Don’t we learn? Don’t we wake up at some point? Don’t we stop the situation in the moment, and like that special effects found in movies, clap our hands and say, “Stop!” and the whole scene is frozen in front of us until we take a breath, gather ourselves and suss out the situation before acting on a reaction. Right? Something like that.
Who: Him & Her
City: New York, NY
They look so good together. They are both aware of how her bodies fits perfectly into his; her calf tied around his ankle, her arm under his, her head on his shoulder, hand in hand. He reciprocates, warmly, and then he or she remove themselves from the huddle, delicately. They talk and laugh and seem so familiar with each other. That’s the hardest part. At intermission, she massages his head, her fingers gripping bunches of his hair and squeezing them. He gives off a relaxed yet pleasurable moan. Not too much to give away the subtle, subtle message, “I like this now but it doesn’t mean anything for later.” She reciprocates this unanimous and invisible handshake of, “I get it.” And yet, an outsider needs a microscope to see these tiniest of subtleties. A blink and you miss it.
He owns an eco-friendly kind of taxi; they’re becoming popular these days. The A/C is on but not blasting at us, just enough to cool the beads of sweat on my forehead, nose, chin. A moment later, I notice beads slipping down my forearms as well. I let them. The music hits me like a ton of bricks. Bill Wither’s “Lovely Day”. I can’t help myself, “I love this song,” I explode at him. “Oh, yes, it’s a favorite for many,” he says from over his shoulder.
When I wake up in the morning, love…
Ingris and I are new neighbors. I met her a couple of hours ago but we bump into each other again; this time, she is with groceries bags. I get to meet happy-go-lucky, Evan, her 8 year old son, who is utterly adorable, and just naturally happy. Ingris seems rather content herself, even though she lives in a garden studio along side me. Not just lives here, she actually grew up in this building, and in that same studio. This concept blows my mind every time I meet people actually born and raised in New York, but, anyway. “Yeah, there were four of us in Evan’s room,” she chuckles to herself. “Back then, it was doable.”
“Lots and lots and lots and lots of money,” the doctor reveals to me. But that’s later. Jim comes into the space loud. He’s a small guy, gray frazzled hair, and vocal chords that can fill an arena. And it’s one of those annoying voices. I try to temper him by making my welcome sincere yet short. More than anything he looks lost. He stumbles into the space like he hasn’t been here since “the changes,” and I say this in quotes because I don’t think the clinic’s been redecorated since the doctor moved in 30 years ago. Jim’s appointment is at 2pm but he’s shown up a couple of hours early to wait for a chat with the doctor.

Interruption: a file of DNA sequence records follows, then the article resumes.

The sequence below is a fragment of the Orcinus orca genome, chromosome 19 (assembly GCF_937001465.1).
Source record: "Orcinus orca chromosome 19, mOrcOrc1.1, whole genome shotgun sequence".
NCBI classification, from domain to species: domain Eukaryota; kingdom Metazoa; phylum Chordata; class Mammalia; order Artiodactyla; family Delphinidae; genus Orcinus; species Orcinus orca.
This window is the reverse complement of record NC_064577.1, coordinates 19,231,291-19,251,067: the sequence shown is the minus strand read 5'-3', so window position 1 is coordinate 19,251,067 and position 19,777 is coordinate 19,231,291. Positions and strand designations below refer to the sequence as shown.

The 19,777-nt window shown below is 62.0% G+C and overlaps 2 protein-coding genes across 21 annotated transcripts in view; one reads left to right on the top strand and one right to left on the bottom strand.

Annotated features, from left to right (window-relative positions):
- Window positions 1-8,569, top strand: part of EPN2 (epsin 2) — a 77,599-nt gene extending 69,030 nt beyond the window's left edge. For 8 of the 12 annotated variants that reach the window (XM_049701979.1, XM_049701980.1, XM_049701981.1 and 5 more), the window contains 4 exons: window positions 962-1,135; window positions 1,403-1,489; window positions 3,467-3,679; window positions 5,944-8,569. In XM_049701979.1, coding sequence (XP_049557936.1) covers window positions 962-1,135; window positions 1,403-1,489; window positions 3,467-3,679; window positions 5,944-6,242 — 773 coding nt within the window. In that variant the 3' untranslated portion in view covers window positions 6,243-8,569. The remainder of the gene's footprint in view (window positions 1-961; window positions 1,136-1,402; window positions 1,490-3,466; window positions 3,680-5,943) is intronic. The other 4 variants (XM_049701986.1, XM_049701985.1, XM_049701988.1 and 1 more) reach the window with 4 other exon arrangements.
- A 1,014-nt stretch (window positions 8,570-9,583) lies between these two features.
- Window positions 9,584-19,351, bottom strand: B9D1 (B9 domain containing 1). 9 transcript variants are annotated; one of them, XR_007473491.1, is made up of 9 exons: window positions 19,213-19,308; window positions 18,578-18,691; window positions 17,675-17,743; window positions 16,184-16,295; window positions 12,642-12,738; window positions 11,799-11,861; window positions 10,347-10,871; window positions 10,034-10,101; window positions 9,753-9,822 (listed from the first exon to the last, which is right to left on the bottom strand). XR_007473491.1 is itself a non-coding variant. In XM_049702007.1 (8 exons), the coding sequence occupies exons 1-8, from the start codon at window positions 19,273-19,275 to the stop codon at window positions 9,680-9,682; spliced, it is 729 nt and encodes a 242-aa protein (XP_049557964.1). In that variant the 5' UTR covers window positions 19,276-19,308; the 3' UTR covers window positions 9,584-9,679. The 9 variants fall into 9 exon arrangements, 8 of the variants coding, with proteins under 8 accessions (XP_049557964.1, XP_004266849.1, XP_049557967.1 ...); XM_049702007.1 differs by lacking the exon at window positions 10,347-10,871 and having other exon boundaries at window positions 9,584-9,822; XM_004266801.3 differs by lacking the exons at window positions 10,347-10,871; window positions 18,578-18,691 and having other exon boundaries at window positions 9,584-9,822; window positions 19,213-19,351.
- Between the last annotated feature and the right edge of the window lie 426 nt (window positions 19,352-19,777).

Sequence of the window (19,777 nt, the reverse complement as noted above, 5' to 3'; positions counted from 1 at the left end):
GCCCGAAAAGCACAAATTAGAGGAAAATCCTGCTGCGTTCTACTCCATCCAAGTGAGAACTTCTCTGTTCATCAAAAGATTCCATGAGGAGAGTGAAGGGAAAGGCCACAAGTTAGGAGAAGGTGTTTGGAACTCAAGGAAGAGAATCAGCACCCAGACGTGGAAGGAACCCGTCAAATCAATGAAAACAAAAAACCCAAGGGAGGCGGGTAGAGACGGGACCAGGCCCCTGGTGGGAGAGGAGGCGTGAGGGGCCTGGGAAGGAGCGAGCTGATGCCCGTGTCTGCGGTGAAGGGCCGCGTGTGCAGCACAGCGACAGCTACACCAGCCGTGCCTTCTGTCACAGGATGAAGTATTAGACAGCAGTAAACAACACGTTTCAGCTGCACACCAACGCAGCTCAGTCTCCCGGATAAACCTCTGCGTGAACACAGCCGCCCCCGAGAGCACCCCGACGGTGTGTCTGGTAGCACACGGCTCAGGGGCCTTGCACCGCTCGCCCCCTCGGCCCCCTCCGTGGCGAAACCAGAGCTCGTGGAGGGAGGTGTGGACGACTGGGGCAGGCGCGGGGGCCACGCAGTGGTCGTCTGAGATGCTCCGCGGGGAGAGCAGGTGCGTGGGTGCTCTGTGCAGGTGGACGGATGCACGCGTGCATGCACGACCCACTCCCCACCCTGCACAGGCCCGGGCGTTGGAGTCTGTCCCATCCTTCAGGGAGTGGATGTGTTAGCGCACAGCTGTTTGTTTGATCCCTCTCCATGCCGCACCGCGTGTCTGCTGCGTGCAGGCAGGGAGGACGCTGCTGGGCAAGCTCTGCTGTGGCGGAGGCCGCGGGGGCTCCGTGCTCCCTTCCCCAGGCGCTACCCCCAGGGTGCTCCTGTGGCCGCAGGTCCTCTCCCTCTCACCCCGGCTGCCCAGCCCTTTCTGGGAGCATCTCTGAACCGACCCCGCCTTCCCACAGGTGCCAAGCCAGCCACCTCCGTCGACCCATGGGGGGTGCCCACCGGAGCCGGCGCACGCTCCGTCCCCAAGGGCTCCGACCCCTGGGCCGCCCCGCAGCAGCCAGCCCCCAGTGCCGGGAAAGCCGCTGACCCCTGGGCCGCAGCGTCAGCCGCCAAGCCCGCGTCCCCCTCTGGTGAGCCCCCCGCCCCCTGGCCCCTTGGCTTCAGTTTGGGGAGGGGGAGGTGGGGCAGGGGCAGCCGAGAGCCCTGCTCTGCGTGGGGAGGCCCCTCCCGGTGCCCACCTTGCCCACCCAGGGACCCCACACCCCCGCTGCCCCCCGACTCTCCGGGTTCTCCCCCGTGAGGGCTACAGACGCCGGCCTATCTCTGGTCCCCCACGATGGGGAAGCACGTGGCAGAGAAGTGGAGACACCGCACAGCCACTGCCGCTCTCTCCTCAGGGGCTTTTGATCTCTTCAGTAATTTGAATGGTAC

Wednesday night in the Emergency Room is bustling. It’s pouring rain outside. I think that explains some of the craziness in the waiting room. All sorts of ailments surround me, some visible, some not. For a few minutes, I sit next to Sandra De La Rosa, who barely speaks English. One of the male nurses keeps repeating to her in Spanish, “Are you sure who have no ID?” She nods. “Nothin’? You got nothin’?” She nods again. He leaves. Sandra starts to silently cry. When I finally notice, without thinking twice about it, I reach over and rub her back a little. I don’t know her at all. She looks at me and says with such heart-felt earnestness, “Gracias.” She makes me want to cry.
Mario didn’t show up for work today. Tuesday’s and Friday’s are his days, and we usually spent four or five hours together. Mario is quiet, an excellent worker and from Peru. He calls me, “Sinorita,” and my response to him every time is, “Mi nombre es Liza, no sinorita, por favor!” I tease him and his reaction is always one of an embarrassed schoolboy. He’s about 10 years older than me too. It was the first time since I started at this job that he didn’t show. The doctor asked that I call him to find out when he would be coming in, if at all. The doctor didn’t look at all upset, which perplexed me. And he has one of those personalities that, I can bet my life, he would be upset at this moment. So, why not?